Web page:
The EU’s Balkan Week shows enlargement isn't dead

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Enlargement of the EU may not be in the spotlight these days, but with Croatia joining the EU on Monday and the door opening further to eventual Serbian membership, there is a lot happening, writes Dimitar Bechev.

Dimitar Bechev is a senior policy fellow at the European Council on Foreign Relations.

“The European Union might be going through times of introspection but enlargement still goes on, largely ignored by the bulk of Brussels watchers. While leaders are scrambling to re-energise growth and fight endemic youth unemployment across the Union, Croatia is making its entry as the 28th member state on 1 July.

But that does not mean that the door will be closed once Croats are in. Starting with Montenegro which is also negotiating its accessions, other countries are poised to follow suit.

The past week offered even more reasons to be upbeat about the prospects of further EU expansion. On Friday (28 June), the EU Council endorsed foreign ministers’ resolution to give Serbia green light to start accession negotiations by January. The momentous decision, ironically coinciding with the anniversary of the 1389 battle of Kosovo, acknowledges the progress scored by Belgrade in normalising relations with Pristina. The agreement brokered by High Representative Catherine Ashton back in April is already hailed as a landmark success of EU foreign policy at a time economic crisis is progressively eroding Europe’s ambition to leave its mark on world affairs.

Serbia’s success is good for Kosovo too. It makes it possible for the young country, still unrecognised by five EU members, to negotiate a Stabilisation and Association Agreement (SAA). Under the rules of the Lisbon Treaty, it is to be signed by the EU as a whole rather than individual states, which is acceptable to non-recognisers. Talks with Pristina matter as there is internal opposition to normalising ties with Serbia. As Kosovo MPs ratified the April deal on Thursday (27 June) hundreds rallied by the Vetvendosje (Self-determination) movement clashed with police outside the parliament building.

Albania is yet another opportunity for the EU. The elections last Sunday transferred power from Sali Berisha’s Democratic Party to the Socialist-led Alliance for European Albania headed by Edi Rama. With the opposition winning 84 out of 140 seats, strongman Berisha had no other choice but concede a defeat. Coupled with the relatively high turnout, the positive assessment of international monitors means Albania may be granted candidate status by the EU this year.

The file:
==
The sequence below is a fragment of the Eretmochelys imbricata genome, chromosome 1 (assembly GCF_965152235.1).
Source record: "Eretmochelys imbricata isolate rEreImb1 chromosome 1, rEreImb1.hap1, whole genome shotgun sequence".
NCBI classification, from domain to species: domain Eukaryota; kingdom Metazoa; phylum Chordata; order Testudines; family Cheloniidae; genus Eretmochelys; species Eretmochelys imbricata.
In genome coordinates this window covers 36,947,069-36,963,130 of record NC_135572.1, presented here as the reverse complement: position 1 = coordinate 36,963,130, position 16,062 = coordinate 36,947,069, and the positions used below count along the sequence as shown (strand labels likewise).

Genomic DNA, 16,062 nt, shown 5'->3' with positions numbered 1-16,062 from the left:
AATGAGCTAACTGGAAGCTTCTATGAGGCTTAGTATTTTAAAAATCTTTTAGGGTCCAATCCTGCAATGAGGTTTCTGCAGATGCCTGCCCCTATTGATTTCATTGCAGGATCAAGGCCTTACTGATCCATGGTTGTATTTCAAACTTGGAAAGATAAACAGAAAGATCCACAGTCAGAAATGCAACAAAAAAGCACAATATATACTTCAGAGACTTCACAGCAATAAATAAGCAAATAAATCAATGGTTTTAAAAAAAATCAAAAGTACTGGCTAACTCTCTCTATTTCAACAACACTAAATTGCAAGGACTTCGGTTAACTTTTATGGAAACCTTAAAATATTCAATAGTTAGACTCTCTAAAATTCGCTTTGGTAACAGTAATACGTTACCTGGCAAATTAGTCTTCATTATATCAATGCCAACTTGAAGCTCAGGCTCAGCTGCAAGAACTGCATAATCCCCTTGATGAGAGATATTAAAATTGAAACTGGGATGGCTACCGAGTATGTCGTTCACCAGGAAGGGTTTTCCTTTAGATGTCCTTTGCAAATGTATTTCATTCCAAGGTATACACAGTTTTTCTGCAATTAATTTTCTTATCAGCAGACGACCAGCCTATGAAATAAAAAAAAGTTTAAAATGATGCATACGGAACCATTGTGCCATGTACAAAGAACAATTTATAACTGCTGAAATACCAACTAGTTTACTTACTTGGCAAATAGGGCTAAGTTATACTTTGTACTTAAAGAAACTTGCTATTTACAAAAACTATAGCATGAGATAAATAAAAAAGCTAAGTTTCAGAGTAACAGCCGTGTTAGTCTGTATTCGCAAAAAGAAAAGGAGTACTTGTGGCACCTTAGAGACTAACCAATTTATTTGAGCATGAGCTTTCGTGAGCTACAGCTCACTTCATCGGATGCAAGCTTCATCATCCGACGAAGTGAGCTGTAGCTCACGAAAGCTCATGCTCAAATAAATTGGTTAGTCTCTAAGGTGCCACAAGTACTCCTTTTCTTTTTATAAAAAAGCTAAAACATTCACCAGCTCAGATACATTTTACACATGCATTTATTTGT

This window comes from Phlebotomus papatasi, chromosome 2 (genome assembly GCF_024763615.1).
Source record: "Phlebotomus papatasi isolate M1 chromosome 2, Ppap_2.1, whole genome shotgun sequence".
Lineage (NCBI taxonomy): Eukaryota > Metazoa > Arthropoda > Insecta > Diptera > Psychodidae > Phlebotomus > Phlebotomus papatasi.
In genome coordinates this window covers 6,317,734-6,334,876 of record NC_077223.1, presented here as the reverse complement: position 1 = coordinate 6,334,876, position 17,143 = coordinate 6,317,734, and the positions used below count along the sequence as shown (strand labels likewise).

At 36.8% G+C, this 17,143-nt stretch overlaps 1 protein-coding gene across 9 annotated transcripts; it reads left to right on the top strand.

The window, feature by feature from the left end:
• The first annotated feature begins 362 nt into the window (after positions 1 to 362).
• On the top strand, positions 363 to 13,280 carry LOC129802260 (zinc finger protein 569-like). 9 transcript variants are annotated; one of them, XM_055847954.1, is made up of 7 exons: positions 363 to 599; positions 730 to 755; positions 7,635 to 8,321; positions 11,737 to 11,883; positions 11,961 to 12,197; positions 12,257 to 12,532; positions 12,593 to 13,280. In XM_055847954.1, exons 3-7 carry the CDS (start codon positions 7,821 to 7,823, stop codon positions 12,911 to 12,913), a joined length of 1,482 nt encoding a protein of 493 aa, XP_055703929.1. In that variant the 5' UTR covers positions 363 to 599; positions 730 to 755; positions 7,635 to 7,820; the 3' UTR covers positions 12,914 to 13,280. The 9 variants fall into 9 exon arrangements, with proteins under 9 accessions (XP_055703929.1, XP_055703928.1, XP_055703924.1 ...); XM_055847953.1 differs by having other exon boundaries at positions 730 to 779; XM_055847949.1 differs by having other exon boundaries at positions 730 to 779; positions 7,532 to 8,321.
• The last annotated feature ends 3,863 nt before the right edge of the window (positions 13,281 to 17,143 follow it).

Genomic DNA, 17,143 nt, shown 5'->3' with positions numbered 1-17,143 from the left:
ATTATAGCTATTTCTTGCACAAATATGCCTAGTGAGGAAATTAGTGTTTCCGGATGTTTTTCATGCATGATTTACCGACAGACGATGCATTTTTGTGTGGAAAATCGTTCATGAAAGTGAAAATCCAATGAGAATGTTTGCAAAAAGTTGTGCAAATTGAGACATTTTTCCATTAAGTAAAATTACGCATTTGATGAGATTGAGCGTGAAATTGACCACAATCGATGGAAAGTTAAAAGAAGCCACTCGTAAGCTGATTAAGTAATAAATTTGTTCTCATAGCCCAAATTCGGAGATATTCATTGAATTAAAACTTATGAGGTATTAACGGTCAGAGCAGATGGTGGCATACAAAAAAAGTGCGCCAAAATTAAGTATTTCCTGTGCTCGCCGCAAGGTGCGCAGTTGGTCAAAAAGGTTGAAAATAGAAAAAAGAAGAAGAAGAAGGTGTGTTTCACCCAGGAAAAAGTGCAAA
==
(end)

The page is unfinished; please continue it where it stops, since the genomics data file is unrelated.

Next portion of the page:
Declaring a victory in the Western Balkans would be premature. For one, progress elsewhere highlights the fact that Macedonia and Bosnia-Herzegovina are lagging behind. Though the Commission thinks that Macedonia, a candidate since 2005, should also kick off membership negotiations the name dispute with Greece remains a stumbling block.

Bosnia’s fragmented politics rule out meeting the EU benchmarks, though the “baby revolution” recently demonstrated there is civic energy which could pressure politicians to forego their narrow agendas and focus on public interest.

More importantly, the region is in the claws of severe economic crisis. Even star pupil Croatia has already passed through four years of recession. International financial Institutions see few reasons for optimism in Southeast Europe, especially as key trading and investment partners in the eurozone struggle with low or negative growth.

In the ex-Yugoslavia and Albania, high unemployment and dwindling living standards have not produced social upheavals yet, as seen in neighbouring Greece or Bulgaria. Yet it is a daunting task for governments to carry out governance reform as demanded by the EU while dealing with fiscal challenges and thinking of ways to win the next election.

Accession continues to command popular support, but in the words of Croatian analyst Dejan Jović, it is “eurorealism”, not enthusiasm, that prevails. There is simply no other option, especially as Croatia’s accession moves the Union’s frontiers even further into the area. But don’t mistake that for the EU’s famed transformative power.”

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